Thursday, May 1, 2008


The real dramatic difference between college back when I was college age and college now is that everyone is connected by email and web. U.T. has a web service called Blackboard where professors post course materials and grades, etc., there are discussion forums, they can email us with announcements, and we can email them, or our T.A.'s. And students can email everyone in the class.

So, especially around test time, there's a flurry of mass emails from students, most of them asking for the notes from a particular day when they missed class. I had 8 of them in my inbox this morning, with excuses ranging from, "I missed that day because I had my chemotherapy treatment in Houston," to "I have no excuse. I just really hated going to the boring class. Thanks!"

The ones that really get on my nerves are the emails asking for information that's in the syllabus or that could easily be gotten by contacting the professor or T.A., like "What dates does the exam tomorrow cover?" Would you send an email to 200 people for something you could get by sending an email to one? Kids today!

There's so much talk about academic dishonesty now. Every course syllabus has a required section explaining exactly what cheating is, because I guess teenagers don't know by the time they get to college that it's wrong to copy answers from someone's test or to turn in someone else's work as your own. But all this pleading for other people's class notes doesn't strike me as exactly ethical. In fact, it doesn't seem any more unethical to lift your research paper from Wikipedia than to send an email to your whole class asking to copy someone's notes in exchange for baking them cupcakes. Does it?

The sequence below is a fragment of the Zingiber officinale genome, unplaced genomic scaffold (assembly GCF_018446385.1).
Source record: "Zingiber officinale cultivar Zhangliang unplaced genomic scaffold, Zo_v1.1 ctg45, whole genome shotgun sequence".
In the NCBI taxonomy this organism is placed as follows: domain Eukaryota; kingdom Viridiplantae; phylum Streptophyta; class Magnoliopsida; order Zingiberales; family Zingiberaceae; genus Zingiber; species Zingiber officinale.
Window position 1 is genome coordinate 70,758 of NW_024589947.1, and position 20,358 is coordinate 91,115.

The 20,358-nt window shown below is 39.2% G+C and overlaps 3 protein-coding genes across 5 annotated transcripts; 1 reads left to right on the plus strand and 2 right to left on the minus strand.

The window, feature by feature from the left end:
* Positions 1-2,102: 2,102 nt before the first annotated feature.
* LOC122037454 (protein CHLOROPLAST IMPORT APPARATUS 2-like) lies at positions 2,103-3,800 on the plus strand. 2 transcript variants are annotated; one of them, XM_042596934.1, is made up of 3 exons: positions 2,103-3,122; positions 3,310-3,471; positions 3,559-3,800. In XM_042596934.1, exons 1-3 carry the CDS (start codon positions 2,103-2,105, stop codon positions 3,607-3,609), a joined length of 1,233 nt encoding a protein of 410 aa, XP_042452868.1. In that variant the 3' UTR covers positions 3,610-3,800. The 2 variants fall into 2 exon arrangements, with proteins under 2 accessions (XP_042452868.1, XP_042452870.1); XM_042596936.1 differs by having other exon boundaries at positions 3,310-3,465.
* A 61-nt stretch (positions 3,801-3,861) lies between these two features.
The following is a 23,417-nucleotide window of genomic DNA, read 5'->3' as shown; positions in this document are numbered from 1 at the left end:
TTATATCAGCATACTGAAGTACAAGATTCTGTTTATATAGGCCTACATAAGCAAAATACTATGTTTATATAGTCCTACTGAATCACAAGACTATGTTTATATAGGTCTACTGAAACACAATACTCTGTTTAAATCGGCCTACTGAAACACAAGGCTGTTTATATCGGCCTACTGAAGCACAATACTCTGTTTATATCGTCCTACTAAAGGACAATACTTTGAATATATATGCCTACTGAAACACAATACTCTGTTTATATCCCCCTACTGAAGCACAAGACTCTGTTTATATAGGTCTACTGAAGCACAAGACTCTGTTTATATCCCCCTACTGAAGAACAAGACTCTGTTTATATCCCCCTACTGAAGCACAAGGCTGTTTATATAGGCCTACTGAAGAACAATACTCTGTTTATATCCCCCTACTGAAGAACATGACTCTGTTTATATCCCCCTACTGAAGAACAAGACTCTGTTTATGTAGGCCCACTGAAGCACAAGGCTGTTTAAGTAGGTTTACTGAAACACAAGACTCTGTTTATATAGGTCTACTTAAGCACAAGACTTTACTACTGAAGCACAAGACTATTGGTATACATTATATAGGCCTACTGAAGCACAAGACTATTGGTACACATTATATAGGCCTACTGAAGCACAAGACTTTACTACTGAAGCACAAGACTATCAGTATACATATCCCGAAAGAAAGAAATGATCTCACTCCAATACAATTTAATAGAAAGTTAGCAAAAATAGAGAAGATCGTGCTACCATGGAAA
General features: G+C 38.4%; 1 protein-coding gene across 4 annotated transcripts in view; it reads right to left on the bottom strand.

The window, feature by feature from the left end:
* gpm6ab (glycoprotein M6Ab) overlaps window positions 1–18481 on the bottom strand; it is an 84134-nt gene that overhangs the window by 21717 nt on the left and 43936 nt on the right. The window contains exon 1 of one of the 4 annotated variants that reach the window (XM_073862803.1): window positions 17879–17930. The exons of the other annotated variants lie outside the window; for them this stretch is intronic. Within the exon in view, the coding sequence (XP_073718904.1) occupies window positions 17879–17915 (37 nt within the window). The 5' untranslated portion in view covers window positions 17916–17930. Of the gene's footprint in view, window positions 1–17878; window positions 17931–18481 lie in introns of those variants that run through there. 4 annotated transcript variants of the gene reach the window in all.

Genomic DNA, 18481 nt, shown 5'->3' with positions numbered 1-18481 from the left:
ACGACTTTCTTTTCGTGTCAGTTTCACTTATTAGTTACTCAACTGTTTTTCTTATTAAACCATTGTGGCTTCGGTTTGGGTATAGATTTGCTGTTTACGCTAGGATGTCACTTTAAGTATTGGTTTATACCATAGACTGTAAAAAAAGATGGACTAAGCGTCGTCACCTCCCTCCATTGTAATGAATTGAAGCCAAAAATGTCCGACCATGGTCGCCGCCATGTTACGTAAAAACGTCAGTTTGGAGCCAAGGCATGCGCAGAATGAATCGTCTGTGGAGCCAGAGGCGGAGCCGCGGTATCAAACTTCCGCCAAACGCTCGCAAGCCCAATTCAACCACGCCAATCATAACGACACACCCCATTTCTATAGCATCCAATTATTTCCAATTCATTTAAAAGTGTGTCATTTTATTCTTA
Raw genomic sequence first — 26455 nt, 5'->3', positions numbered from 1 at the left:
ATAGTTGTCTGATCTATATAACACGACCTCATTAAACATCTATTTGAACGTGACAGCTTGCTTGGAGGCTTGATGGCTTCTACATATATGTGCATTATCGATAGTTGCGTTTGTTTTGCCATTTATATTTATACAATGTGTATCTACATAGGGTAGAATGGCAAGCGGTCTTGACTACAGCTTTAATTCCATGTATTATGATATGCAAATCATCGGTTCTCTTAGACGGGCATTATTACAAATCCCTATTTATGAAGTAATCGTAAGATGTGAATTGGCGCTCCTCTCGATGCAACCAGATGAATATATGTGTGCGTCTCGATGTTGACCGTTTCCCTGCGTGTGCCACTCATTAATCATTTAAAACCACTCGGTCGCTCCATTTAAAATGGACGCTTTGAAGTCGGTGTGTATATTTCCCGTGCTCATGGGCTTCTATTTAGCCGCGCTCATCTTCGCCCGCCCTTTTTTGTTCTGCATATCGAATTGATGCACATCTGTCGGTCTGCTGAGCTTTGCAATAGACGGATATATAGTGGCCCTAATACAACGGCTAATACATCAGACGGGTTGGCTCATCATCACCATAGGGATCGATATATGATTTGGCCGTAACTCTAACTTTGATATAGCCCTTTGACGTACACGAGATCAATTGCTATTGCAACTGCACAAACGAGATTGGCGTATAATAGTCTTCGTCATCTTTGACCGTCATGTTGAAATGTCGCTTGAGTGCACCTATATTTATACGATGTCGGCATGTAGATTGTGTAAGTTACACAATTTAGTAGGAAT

1 comment:

Lily's Mommy said...

Do you think there's more cheating because it's so much easier? I think almost everything I turned in at high school was written by hand. I did have a commodore 64 (don't laugh!) which I used more in college. But even that was a lot of work. I had to put in the floppy for spellcheck and pray it wouldn't crash!

I wonder if things require so much less effort now that some people can't be bothered to put in any of their own effort? ie. emailing 200 people instead of using their own brain for 5 minutes.

I'm kind of curious to see what kind of impact the new grads will have on society. I've read about "Millenials" (did I get that right?) and their horrid work ethic. I'm sure they're not too impressed with me either. :)